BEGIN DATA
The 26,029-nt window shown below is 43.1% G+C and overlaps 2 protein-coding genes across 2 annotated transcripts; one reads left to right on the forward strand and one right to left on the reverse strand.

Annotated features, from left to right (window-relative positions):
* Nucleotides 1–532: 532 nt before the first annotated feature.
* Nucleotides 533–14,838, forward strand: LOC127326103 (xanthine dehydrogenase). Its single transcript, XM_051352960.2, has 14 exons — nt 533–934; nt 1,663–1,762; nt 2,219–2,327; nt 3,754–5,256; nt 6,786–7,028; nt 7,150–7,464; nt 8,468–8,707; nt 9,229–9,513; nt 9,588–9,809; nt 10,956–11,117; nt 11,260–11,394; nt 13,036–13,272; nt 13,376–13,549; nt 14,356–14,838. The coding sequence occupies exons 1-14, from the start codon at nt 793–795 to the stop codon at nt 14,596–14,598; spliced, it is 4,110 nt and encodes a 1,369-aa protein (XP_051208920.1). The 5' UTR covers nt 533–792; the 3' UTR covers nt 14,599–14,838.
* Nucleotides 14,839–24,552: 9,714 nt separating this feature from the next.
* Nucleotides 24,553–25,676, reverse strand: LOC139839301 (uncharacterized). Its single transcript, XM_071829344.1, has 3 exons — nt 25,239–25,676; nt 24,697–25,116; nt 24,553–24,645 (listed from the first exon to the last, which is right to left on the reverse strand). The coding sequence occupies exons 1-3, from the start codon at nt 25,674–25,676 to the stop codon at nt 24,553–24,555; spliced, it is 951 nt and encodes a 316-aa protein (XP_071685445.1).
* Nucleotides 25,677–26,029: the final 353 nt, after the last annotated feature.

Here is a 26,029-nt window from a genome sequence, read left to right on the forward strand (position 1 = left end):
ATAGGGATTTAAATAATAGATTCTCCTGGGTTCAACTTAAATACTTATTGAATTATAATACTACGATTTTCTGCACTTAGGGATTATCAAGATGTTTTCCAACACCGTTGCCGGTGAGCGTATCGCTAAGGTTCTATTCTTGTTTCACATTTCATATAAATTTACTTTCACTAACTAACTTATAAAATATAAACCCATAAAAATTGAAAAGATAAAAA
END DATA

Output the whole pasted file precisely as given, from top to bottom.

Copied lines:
The 26,029-nt window shown below is 43.1% G+C and overlaps 2 protein-coding genes across 2 annotated transcripts; one reads left to right on the forward strand and one right to left on the reverse strand.

Annotated features, from left to right (window-relative positions):
* Nucleotides 1–532: 532 nt before the first annotated feature.
* Nucleotides 533–14,838, forward strand: LOC127326103 (xanthine dehydrogenase). Its single transcript, XM_051352960.2, has 14 exons — nt 533–934; nt 1,663–1,762; nt 2,219–2,327; nt 3,754–5,256; nt 6,786–7,028; nt 7,150–7,464; nt 8,468–8,707; nt 9,229–9,513; nt 9,588–9,809; nt 10,956–11,117; nt 11,260–11,394; nt 13,036–13,272; nt 13,376–13,549; nt 14,356–14,838. The coding sequence occupies exons 1-14, from the start codon at nt 793–795 to the stop codon at nt 14,596–14,598; spliced, it is 4,110 nt and encodes a 1,369-aa protein (XP_051208920.1). The 5' UTR covers nt 533–792; the 3' UTR covers nt 14,599–14,838.
* Nucleotides 14,839–24,552: 9,714 nt separating this feature from the next.
* Nucleotides 24,553–25,676, reverse strand: LOC139839301 (uncharacterized). Its single transcript, XM_071829344.1, has 3 exons — nt 25,239–25,676; nt 24,697–25,116; nt 24,553–24,645 (listed from the first exon to the last, which is right to left on the reverse strand). The coding sequence occupies exons 1-3, from the start codon at nt 25,674–25,676 to the stop codon at nt 24,553–24,555; spliced, it is 951 nt and encodes a 316-aa protein (XP_071685445.1).
* Nucleotides 25,677–26,029: the final 353 nt, after the last annotated feature.

Here is a 26,029-nt window from a genome sequence, read left to right on the forward strand (position 1 = left end):
ATAGGGATTTAAATAATAGATTCTCCTGGGTTCAACTTAAATACTTATTGAATTATAATACTACGATTTTCTGCACTTAGGGATTATCAAGATGTTTTCCAACACCGTTGCCGGTGAGCGTATCGCTAAGGTTCTATTCTTGTTTCACATTTCATATAAATTTACTTTCACTAACTAACTTATAAAATATAAACCCATAAAAATTGAAAAGATAAAAA